Which Joe gave his name to ‘sloppy joes’? We look at five interesting sandwiches and their lexical origins.
Loose, warm trousers with an elasticized or drawstring waist, worn when exercising or as leisurewear.
- ‘My wet clothes had been traded for a warm pair of sweatpants and a fresh t-shirt.’
- ‘In their second performance, they wore black glitter sweatpants and very tiny little tops.’
- ‘Vanessa quickly pulled on a sweater and sweatpants before heading down to the kitchen for some late breakfast.’
- ‘I glided over to my pajama drawer and selected a pair of sweatpants and a tee shirt to wear to bed.’
- ‘He saw her sitting at the corner of her room in a pair of gray sweatpants and a tank top.’
- ‘She threw her hair up into a ponytail, and quickly put on sweatpants and a sports tank top.’
- ‘We both slip into sweatpants and tee shirts, and put our sopping hair up as it drips down the back of our necks.’
- ‘He was wearing a black pair of sweatpants and a light gray shirt that showed off his well built muscles.’
- ‘I know that she would never go into town in her pale grey sweatpants and sage green sweatshirt.’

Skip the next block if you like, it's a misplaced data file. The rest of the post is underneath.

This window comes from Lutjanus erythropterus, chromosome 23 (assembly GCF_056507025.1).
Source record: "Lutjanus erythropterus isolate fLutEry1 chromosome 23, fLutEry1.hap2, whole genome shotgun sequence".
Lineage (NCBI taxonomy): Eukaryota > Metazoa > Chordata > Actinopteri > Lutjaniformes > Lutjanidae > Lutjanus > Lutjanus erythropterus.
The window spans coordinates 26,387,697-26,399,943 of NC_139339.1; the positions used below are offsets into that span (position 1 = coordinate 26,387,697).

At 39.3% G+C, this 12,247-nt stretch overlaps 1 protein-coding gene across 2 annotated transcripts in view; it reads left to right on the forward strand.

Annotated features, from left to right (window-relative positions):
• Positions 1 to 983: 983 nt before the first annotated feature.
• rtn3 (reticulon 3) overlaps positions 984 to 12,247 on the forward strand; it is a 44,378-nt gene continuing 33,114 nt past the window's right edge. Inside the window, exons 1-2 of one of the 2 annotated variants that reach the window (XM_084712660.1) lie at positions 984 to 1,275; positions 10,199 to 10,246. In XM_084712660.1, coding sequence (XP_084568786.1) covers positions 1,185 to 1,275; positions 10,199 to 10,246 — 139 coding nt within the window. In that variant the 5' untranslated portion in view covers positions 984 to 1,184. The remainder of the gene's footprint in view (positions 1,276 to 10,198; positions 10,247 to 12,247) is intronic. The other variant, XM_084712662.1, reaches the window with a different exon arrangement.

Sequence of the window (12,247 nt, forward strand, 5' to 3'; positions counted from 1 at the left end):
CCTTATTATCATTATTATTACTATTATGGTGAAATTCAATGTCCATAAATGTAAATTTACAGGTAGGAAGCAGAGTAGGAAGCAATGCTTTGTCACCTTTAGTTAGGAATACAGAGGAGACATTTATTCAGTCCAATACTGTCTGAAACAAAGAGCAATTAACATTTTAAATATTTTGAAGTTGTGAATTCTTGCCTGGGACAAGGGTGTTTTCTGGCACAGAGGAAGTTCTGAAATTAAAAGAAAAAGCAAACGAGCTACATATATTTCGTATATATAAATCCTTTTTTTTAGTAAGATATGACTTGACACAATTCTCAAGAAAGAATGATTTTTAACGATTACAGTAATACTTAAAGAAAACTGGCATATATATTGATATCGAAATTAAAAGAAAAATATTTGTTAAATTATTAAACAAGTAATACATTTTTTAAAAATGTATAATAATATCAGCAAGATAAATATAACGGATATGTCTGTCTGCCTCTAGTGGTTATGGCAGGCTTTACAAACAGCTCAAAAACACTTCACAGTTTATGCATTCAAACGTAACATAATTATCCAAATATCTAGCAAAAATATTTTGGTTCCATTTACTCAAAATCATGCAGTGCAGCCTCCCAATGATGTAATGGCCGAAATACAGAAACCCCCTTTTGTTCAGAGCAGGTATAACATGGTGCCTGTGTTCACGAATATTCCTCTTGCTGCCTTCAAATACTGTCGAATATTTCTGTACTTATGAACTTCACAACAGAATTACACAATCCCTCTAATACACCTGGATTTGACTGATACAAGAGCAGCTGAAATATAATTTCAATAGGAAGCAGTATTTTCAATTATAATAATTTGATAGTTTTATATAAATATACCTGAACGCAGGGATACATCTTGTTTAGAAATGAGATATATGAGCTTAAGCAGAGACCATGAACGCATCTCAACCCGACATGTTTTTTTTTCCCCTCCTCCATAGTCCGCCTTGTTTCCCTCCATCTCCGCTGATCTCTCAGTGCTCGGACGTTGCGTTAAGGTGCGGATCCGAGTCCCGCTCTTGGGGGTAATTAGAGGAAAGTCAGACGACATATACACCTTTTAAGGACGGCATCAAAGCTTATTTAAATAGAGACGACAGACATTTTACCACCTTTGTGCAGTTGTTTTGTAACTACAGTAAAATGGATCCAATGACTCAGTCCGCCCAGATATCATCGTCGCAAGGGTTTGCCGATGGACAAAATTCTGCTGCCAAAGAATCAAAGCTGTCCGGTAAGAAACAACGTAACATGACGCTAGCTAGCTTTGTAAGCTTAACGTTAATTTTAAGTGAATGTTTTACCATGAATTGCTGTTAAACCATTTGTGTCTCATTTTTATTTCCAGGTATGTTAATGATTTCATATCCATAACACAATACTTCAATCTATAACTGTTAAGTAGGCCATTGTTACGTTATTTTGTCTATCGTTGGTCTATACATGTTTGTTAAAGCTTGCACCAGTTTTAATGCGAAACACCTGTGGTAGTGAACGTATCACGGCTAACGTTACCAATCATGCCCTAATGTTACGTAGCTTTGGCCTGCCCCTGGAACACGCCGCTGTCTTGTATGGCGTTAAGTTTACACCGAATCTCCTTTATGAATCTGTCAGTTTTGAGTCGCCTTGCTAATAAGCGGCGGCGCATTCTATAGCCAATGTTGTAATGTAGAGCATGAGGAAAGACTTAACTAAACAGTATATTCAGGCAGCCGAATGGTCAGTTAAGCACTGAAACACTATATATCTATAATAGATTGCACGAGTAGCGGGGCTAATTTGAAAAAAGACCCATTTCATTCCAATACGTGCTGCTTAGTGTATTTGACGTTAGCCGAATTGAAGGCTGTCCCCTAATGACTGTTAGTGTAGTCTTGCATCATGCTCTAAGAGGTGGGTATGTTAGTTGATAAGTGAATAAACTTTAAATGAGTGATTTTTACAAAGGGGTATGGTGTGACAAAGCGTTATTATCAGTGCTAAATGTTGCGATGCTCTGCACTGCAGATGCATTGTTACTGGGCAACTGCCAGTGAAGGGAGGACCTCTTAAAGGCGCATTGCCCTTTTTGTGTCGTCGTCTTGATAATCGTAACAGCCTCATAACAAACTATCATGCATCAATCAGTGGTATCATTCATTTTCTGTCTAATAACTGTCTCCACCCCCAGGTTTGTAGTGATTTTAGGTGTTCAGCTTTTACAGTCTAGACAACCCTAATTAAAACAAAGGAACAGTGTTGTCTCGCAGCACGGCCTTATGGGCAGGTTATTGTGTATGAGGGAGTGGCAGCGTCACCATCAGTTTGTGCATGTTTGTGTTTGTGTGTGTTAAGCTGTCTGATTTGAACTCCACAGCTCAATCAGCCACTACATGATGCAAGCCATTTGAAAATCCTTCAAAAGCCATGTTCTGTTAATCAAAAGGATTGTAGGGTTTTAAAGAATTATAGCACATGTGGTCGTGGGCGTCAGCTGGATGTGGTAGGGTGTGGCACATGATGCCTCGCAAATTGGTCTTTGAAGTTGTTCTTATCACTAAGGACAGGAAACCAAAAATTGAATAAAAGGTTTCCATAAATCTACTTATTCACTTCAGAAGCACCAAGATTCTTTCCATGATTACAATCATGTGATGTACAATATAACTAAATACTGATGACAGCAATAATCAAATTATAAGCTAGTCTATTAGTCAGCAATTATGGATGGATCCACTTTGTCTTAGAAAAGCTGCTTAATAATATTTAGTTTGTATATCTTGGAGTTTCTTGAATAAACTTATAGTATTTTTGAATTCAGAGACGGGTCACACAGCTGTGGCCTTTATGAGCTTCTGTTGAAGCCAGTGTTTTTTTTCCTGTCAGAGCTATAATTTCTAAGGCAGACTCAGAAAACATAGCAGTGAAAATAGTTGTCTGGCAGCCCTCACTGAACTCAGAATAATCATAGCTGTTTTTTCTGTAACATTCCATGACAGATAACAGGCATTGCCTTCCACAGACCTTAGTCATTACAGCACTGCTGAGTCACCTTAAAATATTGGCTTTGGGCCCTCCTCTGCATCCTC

- ‘Put him in sweatpants and a ‘world's greatest dad’ t-shirt and no-one would ever know the difference.’
- ‘Ian returns with a sweatshirt and sweatpants, fleecy and smelling of soap and faint cologne.’
- ‘I changed into black sweatpants and a grey tanktop, and crawled into bed as carefully as I could.’
- ‘She had the portable phone in her hand and wore a bathrobe with sweatpants underneath.’
- ‘He wore a black sleeveless shirt and a pair of drawstring sweatpants.’
- ‘Mr. Marcas was embarrassed to find himself speaking to his superior in sweatpants and no shirt.’
- ‘She came out a moment later wearing a pair of sweatpants and a plain white shirt.’
- ‘She slipped into a T-shirt and a pair of sweatpants she found in one of the drawers.’
- ‘After my bath I wrapped a towel around myself and entered my bedroom to change into sweatpants and a tank top.’
- ‘I own countless tank tops and sweatpants picked up cheaply at a department store.’
- ‘She let the blanket fall down to the floor and she grabbed a hoodie and a pair of sweatpants from one of his drawers.’
We take a look at several popular, though confusing, punctuation marks.
From Afghanistan to Zimbabwe, discover surprising and intriguing language facts from around the globe.
The definitions of ‘buddy’ and ‘bro’ in the OED have recently been revised. We explore their history and increase in popularity.